Braveheart (1995)

2014 #87
Mel Gibson | 178 mins | Blu-ray | 2.35:1 | USA / English | 15 / R

BraveheartI figured I ran the risk of affecting the outcome of the Scottish independence referendum if I posted this review yesterday (because of course I have that kind of reach and influence), but after Mel Gibson’s historical(ly-dubious) epic wound up on my 2014 WDYMYHS list, it seemed too good an occasion to miss. So whether Scotland is about to become independent or not, here are my thoughts on a movie that hopefully didn’t actually influence anyone’s vote…

I say that because Braveheart, for thems that don’t know, is the Oscar-winning story of William Wallace (Mel Gibson), a Scot who led a rebellion against English rule and King Edward ‘Longshanks’ (Patrick McGoohan) at the end of the 13th Century. That much, at least, is true — I think. Y’see, Braveheart has been described as “the least accurate historical epic of all time”, its plot and subplots riddled with changes that go above and beyond the usual tweaks needed to make a coherent narrative out of a true-life tale. You don’t have to dig very hard on the internet to find those errors catalogued, so I’m going to set them aside: this is a movie, not a history lecture; and while I can completely understand the frustration its inaccuracies must provoke in those who’d rather see the truth on screen, it’s not as if rewriting the past is anything new for dramatists (to stick with Scottish examples, Macbeth — resplendent as it is with cold regicide and prophetic witchcraft — is based on history), and we can (should?) view it as an entertainment rather than an education.

Blue da-ba-deeJudged as that, Gibson’s three-hour (near as damn it) movie is a pleasingly traditional epic. Many big films these days are just long, but the story here has scope too — it’s about a war, essentially. And war means battles, which are a particular highlight. The standout is surely the famed Battle of Stirling Bridge — you know, the one where the Scots moon the English. Funny and all, but just a small part of a larger sequence. Gibson has the confidence to show the build-up to the fighting, outline the tactics that will be used, and only then launch into the fray. It’s this measured approach that makes it so effective, rather than the crash-bang-wallop straight-to-the-slaughter style of more recent movies. Due to its notoriety I’d assumed the aforementioned clash was the film’s climax, but it’s actually the centrepiece, pretty precisely in the middle of the film. Fortunately there’s enough else going on (because this isn’t actually An Action Movie) that it doesn’t make things feel lopsided.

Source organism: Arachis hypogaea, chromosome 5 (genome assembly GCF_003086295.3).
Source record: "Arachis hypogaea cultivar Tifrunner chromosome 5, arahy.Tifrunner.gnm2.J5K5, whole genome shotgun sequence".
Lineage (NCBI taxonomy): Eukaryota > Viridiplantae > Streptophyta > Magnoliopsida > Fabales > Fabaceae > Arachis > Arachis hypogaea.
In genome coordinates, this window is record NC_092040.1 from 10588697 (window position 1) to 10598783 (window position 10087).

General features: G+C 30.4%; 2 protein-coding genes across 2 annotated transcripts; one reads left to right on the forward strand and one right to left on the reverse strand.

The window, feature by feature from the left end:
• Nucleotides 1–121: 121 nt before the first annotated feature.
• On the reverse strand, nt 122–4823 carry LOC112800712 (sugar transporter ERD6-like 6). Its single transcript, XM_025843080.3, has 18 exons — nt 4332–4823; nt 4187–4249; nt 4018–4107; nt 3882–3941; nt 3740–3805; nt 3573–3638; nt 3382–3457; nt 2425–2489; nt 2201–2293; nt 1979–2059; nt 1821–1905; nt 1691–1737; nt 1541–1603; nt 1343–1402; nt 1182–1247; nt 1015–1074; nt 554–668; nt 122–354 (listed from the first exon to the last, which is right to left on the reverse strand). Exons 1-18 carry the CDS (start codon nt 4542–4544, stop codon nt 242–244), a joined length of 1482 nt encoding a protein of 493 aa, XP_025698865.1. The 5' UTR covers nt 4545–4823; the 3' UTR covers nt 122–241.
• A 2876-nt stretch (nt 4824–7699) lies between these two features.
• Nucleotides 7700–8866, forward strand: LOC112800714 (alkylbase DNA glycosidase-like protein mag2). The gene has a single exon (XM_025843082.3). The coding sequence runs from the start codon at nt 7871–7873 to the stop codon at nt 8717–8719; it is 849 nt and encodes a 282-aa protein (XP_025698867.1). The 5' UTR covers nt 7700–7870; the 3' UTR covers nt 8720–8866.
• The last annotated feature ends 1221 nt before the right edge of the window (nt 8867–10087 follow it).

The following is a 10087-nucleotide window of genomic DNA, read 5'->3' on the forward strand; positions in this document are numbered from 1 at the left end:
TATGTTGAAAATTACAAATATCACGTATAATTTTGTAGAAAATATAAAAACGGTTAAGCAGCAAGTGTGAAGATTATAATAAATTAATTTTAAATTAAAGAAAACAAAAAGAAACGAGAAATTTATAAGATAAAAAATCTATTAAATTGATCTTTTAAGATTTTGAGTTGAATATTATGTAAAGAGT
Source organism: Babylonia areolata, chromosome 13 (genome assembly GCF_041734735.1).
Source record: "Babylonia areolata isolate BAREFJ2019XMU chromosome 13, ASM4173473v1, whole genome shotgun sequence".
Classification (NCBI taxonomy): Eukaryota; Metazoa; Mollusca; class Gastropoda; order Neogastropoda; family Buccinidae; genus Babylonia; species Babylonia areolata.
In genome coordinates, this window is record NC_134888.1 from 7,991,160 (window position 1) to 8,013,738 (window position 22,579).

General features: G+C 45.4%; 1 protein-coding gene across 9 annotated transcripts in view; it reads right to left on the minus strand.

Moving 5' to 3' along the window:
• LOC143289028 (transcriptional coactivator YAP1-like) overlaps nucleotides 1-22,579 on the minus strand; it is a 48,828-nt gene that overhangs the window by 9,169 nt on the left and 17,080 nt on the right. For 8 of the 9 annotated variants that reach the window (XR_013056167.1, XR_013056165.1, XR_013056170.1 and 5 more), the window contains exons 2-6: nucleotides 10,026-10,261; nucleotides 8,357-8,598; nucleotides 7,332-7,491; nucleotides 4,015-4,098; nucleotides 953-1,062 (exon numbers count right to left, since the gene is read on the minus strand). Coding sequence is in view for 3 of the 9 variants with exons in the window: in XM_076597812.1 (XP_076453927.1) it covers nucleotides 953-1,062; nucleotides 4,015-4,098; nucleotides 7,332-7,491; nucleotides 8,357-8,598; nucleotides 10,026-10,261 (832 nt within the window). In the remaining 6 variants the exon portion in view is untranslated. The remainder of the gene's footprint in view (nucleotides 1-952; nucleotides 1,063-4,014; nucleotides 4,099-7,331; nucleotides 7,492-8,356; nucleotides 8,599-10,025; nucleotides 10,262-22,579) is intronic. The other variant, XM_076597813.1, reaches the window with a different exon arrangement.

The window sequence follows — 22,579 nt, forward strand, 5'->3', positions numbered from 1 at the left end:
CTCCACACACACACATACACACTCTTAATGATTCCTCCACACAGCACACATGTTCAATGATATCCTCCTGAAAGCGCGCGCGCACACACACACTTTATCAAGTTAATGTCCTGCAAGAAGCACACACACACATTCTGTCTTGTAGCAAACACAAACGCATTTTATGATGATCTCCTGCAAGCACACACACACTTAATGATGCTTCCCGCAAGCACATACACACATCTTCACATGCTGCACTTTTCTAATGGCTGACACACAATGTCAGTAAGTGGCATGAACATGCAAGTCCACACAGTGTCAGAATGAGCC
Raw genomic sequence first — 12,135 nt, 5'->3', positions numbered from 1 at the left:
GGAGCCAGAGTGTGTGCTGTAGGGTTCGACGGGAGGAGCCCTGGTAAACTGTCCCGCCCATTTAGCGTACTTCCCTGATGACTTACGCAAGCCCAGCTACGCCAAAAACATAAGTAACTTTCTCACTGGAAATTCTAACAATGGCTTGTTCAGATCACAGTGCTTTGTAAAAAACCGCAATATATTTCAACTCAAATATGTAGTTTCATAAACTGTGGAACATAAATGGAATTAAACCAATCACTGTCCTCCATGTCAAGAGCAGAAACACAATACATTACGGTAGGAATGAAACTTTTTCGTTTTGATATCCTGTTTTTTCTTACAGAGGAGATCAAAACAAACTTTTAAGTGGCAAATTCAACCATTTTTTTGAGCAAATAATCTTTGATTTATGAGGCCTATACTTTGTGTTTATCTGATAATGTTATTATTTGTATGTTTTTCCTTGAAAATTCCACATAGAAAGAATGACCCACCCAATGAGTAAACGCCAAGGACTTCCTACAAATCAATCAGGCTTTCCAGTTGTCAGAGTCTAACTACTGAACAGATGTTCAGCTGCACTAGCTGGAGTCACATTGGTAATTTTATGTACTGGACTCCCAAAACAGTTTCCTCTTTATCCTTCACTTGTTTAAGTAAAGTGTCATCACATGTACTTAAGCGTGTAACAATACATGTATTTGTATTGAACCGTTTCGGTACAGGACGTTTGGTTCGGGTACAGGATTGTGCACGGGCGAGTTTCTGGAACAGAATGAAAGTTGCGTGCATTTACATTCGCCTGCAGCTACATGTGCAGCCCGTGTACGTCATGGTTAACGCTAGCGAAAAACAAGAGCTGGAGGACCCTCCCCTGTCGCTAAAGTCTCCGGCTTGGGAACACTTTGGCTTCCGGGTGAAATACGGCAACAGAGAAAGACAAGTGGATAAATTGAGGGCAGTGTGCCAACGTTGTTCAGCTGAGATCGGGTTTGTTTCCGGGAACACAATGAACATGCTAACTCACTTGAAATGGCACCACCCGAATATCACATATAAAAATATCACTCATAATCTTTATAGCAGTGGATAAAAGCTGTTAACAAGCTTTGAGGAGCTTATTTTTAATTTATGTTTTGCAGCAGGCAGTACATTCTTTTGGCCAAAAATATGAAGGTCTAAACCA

A big plus comes courtesy of the era the film was made in. It’s the mid-’90s, still a few years away from “let’s use CGI for everything!”, so it was all done ‘for real’. That means great sets and location builds, stunning scenery that’s beautifully photographed, and swathes of extras in the battles. There’s something much more viscerally exciting about watching a few hundred men run at each for real than watching a few hundred thousand polygons do it. The downside of the aforementioned era is some occasionally dated direction, in particular at least one sequence that goes overboard with the slow-mo, but almost everything becomes dated with time — it’s not as bad as, say, Robin Hood with a mullet from Prince of Thieves.

Evil KingIt also doesn’t suffer from that film’s accent issues. Mel Gibson isn’t an American-Scot (or an Australian one), instead delivering an accent that sounds passable to this Englishman. He believed he was too old for the part, which may well be true, but when the rest of it is so inaccurate what does that matter? He’s a solid leading man and a commanding-enough presence. The supporting cast are an array of recognisable Celtish faces — including at least one Irishman playing a Scot and a Scot playing an Irishman — and, because they’re from our fair isles, of course they’re all brilliant. Best of all, however, is Patrick McGoohan. He makes for a fantastic Evil King, given some juicy lines that are even juicier thanks to his delivery. He may not be moustache-twirling-ly memorable like an Alan Rickman creation, but any scene is enlivened by his presence.

Interestingly, Braveheart’s Best Picture Oscar win was the only time it took that gong — no other award or critics group saw fit to deem it 1995’s best movie. So what’s wrong with it? Well, that’s hard to pin down precisely. It’s a little politically simplistic, with the Bad Oppressive English and the Good Honest Scots, including inventing all sorts of stuff to sway the arguments in both those directions. Plenty of old-fashioned epics do exactly the same thing, but I guess by the ’90s we were demanding a little more nuance. The same can be said of the characters — there’s nothing wrong, but aside from Gibson’s grandstanding speeches and McGoohan’s first-class villainy, the only really memorable turn is from the morally-troublesome camply homosexual prince — and that’s a whole can of representational worms.

Royally f**kedThen there’s that issue of historical accuracy. I know I said we should ignore it, but even if you accept fiction films shouldn’t be slavish history lessons (and not everyone does), how far can they ignore the facts? Often with such films the viewer assumes they’re true until someone says, “actually, I think you’ll find in reality…” Not so with Braveheart: you don’t have to know anything of Scottish history to guess that the face-to-face chats (and more, wink-wink-nudge-nudge) between Wallace and the future-Queen must be almost entirely poppycock (and, in fact, you can drop that “almost”).

How much that matters — indeed, how much any of those issues are a problem — will vary from one viewer to the next. For some, Braveheart goes beyond the pale. It does make for a rollickingly good story, though.

4 out of 5

Braveheart was viewed as part of my What Do You Mean You Haven’t Seen…? 2014 project, which you can read more about here.